I was developing a self-initiated project called ‘isitmagma?’, which explores different casting process with molten rock (isitmagma.com). This lead me to contact Prof. Jonathan Blundy, Professor of Petrology in the Department of Earth Sciences at the University of Bristol. Initially, it was a conversation via a few emails and meetings at the university. This led him to generously allow me access to other people within the Earth Sciences community, leading to an Earth Art fellowship in 2016.
After a period of time of applying for project funding, I later began working with Professor of Volcanology, Professor Kathy Cashman.The first investigative research we did together was a site visit to Sand Point, in Weston-Super-Mare in April 2016, because I was interested in finding the most local point of igneous rock to Bristol. Here, we walked around looking for lava pillows that I had permission to take samples from to begin testing.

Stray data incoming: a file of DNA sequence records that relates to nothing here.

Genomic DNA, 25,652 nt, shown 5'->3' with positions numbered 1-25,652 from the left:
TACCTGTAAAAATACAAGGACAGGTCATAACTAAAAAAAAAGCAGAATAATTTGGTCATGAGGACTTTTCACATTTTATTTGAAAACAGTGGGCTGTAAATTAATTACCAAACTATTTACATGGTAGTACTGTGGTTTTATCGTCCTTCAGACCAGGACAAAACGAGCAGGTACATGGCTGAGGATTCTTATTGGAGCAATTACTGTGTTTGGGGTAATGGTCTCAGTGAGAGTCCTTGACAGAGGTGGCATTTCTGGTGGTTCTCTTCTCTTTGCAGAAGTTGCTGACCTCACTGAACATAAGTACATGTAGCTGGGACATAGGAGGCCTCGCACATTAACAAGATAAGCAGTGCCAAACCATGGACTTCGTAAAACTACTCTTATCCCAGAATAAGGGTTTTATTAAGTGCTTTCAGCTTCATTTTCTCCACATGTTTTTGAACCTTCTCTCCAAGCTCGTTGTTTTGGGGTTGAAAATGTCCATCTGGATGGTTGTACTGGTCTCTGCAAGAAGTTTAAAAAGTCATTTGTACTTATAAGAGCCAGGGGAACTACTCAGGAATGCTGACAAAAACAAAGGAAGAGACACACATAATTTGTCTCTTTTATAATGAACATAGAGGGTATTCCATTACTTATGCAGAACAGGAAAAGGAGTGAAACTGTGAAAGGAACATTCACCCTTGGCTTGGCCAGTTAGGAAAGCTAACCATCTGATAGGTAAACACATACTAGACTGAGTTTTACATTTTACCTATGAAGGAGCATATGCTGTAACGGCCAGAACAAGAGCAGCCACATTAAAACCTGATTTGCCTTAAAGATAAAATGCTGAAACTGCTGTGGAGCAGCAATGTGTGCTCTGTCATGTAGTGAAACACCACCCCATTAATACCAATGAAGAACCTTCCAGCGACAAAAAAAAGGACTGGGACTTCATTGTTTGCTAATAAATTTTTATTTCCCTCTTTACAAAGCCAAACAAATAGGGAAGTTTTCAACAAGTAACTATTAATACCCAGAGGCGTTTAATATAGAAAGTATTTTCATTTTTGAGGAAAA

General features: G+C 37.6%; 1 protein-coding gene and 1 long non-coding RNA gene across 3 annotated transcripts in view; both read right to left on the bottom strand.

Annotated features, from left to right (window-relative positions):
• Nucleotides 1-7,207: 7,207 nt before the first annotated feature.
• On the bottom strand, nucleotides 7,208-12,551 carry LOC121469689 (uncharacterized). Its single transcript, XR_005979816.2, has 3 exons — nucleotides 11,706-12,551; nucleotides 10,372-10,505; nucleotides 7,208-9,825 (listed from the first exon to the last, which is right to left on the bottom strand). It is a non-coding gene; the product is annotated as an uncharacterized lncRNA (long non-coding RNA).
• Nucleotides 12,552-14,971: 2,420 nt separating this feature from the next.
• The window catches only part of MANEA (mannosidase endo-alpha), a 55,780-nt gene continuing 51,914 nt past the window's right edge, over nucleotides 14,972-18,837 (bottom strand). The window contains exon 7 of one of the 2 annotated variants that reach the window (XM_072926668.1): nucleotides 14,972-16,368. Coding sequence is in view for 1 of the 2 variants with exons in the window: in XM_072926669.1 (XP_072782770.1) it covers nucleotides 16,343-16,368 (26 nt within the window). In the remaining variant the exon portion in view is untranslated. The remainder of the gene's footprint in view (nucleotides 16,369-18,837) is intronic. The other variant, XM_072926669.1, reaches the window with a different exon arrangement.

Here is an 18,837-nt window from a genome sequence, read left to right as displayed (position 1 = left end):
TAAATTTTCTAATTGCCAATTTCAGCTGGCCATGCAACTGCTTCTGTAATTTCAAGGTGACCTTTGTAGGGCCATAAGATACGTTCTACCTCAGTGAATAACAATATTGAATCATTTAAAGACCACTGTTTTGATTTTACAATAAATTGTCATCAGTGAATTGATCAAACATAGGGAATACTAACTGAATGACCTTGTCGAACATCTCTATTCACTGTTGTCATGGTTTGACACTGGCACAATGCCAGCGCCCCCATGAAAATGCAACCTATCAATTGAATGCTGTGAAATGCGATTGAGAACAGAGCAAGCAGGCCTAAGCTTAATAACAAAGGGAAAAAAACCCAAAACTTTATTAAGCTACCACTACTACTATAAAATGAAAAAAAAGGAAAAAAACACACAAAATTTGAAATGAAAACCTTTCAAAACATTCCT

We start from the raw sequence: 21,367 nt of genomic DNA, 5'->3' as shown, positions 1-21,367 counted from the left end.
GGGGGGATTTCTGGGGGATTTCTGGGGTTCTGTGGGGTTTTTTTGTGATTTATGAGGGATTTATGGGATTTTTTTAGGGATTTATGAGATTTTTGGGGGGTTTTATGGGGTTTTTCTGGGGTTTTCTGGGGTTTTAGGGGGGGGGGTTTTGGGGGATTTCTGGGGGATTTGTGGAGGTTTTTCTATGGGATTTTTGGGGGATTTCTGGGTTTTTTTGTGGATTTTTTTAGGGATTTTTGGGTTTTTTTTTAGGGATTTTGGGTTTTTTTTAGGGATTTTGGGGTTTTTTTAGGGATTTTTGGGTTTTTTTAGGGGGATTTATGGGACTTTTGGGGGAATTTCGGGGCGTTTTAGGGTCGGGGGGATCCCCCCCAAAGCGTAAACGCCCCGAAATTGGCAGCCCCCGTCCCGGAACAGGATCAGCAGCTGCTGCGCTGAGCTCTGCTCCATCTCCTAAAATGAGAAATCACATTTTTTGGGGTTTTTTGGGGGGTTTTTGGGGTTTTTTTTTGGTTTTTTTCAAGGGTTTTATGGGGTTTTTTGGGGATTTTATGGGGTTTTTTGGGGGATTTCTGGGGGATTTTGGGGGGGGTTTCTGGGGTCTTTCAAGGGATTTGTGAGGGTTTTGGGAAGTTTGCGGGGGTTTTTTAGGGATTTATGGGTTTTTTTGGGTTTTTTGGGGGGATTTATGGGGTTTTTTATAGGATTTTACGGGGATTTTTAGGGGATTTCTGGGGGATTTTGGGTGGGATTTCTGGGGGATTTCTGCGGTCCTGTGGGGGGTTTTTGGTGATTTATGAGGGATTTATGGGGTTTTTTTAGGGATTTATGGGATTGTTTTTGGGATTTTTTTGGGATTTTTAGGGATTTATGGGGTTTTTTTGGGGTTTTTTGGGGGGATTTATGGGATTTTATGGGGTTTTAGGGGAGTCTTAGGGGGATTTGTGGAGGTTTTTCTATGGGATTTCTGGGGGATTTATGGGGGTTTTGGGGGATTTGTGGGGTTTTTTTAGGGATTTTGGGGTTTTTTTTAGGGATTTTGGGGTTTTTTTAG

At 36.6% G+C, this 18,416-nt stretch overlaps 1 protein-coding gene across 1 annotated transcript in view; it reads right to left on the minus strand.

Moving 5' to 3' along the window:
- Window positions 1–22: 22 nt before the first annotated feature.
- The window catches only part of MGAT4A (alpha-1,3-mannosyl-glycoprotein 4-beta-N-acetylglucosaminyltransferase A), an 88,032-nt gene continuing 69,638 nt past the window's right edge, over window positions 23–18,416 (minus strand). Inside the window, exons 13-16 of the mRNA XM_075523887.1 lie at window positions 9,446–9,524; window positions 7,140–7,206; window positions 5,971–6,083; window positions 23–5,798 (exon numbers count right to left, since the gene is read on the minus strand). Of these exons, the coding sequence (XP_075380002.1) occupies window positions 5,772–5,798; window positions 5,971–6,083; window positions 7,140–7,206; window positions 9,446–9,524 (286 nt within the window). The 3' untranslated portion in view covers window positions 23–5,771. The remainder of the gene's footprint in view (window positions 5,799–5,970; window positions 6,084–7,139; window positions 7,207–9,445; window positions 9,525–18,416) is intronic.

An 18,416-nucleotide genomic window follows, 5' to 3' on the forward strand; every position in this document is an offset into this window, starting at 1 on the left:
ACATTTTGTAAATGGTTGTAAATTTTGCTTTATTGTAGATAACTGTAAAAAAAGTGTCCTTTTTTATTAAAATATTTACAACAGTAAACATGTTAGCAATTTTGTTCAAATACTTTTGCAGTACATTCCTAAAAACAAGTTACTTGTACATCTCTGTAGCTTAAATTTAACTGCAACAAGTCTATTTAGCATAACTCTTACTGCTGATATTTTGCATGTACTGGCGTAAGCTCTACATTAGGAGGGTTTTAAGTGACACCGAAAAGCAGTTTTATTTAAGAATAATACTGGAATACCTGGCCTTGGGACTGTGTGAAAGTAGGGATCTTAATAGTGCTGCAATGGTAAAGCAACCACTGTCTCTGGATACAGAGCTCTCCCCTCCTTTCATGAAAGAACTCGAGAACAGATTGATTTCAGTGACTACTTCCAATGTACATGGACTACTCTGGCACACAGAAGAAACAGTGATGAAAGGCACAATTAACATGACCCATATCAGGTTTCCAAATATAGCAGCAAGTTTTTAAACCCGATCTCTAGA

I have a very material experimental practice, so I had a good understanding of what I could do to influence the material and potential avenues to go down but I didn't have the education in the science behind what was happening. Therefore during the fellowship, when different outcomes or challenges would present themselves, Prof. Cashman was on-hand to answer why certain things were happening. As there are hundreds of different rock, before I began melting it, my first question was, “which type of rock is the best to melt?”. Prof. Cashman recommended Basalt as it is common, and has a low viscosity in comparison to other rocks so would be easier to pour into molds. We then tried to source that material locally.